|Elevation||12,500 ft (3,800 m)|
|Parent range||Garhwal Himalaya|
A trek to the peak of Kedarkantha usually starts from Sankri, a small village, and takes four days to complete.
There are several myths around Kedarkantha and Juda ka Talab, a high altitude lake.
One legend has it that Lord Shiva sat at the summit to meditate but was disturbed by a bull running below. He instead went to Kedarnath, a town in Uttarakhand, to meditate.
Another local myth relates to the Pandavas, who went to the Himalayas to seek Lord Shiva’s blessings. He hid from Bheem and disguised himself as a bull. But Bheem recognised him and went after him. So Shiva hid underground. When he rushed out of his hiding place, he let his body parts get divided, and each part fell at a different place. His throat fell on the Kedarkantha, thus earning the peak its name- transliteration- “the throat of Lord Shiva”.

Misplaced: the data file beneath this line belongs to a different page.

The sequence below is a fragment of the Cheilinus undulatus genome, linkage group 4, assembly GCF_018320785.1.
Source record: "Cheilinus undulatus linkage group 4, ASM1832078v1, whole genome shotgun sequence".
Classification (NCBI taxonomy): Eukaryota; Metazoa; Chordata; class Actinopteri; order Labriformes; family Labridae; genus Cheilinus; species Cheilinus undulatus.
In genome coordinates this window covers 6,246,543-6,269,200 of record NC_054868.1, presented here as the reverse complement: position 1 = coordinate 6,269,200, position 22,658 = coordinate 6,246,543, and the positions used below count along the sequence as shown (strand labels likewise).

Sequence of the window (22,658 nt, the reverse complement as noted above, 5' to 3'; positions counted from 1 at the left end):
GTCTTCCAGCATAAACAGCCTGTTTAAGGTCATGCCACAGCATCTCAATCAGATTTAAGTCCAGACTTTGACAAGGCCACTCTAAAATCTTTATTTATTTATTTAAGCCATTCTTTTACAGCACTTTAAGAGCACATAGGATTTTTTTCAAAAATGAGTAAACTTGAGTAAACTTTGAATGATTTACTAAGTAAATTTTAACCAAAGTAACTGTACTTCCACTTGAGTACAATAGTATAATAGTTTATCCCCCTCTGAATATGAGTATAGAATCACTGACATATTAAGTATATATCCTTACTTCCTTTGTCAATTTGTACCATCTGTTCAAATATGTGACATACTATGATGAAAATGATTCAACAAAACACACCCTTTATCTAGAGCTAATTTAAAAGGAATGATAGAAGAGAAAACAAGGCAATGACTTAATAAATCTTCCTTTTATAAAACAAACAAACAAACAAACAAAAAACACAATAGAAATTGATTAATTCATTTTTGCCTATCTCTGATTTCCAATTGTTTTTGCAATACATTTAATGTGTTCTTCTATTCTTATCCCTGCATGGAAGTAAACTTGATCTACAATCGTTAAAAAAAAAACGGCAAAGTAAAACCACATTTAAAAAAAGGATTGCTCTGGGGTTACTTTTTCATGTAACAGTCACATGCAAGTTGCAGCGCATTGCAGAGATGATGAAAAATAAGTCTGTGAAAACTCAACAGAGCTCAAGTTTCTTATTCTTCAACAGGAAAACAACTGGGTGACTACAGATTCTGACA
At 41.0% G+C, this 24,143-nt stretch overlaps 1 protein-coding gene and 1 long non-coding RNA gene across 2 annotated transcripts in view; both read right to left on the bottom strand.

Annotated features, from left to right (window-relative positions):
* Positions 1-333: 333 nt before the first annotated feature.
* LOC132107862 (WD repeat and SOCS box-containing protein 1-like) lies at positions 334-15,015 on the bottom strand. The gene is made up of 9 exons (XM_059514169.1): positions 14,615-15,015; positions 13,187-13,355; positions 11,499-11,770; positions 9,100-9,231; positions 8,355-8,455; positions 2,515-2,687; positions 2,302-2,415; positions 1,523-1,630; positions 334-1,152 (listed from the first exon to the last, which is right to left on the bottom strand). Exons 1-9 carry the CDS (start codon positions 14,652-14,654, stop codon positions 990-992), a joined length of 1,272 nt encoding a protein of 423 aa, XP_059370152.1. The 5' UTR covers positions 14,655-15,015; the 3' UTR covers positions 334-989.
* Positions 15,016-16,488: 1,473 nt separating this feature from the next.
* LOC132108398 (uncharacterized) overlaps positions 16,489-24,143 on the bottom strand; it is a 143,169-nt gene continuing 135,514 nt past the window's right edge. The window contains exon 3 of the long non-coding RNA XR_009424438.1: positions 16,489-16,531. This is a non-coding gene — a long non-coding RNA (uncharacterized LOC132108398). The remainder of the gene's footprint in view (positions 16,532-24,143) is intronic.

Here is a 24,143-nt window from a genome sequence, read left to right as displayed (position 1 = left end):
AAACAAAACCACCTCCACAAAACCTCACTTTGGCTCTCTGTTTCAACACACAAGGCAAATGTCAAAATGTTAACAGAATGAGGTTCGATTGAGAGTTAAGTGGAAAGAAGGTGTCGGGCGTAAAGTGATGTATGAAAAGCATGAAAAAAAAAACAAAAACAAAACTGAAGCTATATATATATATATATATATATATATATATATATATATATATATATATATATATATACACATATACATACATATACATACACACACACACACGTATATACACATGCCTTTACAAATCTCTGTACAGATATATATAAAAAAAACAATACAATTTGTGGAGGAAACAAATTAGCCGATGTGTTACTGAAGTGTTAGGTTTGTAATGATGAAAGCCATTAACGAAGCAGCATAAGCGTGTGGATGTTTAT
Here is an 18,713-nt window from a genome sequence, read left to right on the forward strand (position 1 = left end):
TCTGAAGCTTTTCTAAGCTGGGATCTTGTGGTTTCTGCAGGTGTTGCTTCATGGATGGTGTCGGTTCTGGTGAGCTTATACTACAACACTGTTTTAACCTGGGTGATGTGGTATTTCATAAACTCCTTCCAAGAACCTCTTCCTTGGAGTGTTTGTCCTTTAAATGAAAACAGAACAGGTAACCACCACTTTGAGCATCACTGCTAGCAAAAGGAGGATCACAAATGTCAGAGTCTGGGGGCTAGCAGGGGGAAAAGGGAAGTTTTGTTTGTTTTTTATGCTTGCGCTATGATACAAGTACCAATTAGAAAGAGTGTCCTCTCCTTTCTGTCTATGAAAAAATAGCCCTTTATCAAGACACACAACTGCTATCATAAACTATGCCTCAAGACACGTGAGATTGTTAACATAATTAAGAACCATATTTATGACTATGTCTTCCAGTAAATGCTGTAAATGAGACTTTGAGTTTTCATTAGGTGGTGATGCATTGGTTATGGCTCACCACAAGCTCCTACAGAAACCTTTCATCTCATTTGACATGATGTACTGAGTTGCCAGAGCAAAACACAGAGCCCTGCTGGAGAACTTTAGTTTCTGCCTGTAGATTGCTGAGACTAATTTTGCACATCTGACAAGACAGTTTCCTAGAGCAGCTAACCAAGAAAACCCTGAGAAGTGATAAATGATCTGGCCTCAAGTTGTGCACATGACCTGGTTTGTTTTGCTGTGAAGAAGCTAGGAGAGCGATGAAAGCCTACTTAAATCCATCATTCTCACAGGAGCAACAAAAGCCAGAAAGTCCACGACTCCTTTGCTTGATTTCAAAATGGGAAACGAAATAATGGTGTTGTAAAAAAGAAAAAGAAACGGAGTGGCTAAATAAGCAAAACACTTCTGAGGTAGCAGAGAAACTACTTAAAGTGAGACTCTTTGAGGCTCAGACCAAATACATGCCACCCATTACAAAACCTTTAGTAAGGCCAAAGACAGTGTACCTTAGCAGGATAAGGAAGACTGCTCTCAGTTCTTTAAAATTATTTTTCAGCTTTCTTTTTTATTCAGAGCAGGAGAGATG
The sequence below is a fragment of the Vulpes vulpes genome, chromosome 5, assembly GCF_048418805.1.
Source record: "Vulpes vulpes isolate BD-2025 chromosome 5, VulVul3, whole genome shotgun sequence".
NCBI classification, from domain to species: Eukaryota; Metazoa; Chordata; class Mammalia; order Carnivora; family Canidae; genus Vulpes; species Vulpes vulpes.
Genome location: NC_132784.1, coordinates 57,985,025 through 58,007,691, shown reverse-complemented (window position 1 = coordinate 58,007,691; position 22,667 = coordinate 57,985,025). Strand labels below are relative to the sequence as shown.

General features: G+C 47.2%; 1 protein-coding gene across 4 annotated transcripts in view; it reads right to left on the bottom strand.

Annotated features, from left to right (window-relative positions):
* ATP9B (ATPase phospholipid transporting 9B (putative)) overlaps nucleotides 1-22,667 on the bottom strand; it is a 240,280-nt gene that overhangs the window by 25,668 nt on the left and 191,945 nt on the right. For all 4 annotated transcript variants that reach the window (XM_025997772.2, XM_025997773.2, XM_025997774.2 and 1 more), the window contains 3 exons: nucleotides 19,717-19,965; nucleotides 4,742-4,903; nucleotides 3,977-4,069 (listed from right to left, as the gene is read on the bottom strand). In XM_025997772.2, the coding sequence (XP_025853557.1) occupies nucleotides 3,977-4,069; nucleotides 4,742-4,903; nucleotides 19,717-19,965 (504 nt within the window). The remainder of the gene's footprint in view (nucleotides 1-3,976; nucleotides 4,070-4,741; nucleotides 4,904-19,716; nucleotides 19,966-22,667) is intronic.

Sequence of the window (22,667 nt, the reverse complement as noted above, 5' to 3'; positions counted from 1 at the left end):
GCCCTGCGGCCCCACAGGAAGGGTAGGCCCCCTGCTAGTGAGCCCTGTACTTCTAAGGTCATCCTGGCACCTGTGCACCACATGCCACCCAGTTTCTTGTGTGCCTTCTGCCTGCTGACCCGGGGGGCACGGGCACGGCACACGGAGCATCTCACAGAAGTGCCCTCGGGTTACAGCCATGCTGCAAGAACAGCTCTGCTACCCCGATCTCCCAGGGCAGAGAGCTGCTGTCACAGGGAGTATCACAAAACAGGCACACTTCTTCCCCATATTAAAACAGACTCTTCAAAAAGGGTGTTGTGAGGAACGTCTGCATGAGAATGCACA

A legend recounts that the Pandavas sought Lord Shiva to pardon them for their sins on the advice of Lord Krishna. They had killed their kin during the Mahabharata. Shiva was angry with them for their conduct and avoided them by taking the form of a bull and leaving for the Garhwal region. The Pandavas sighted Shiva grazing as a bull in the hills of Guptakashi and tried to grab its tail and legs forcibly. The bull disappeared into the ground and later reappeared as Lord Shiva at five places- the hump at Kedarnath, the legs at Tungnath, its face at Rudranath, its stomach at Madhyamaheswar and its hair at Kalpeshwar.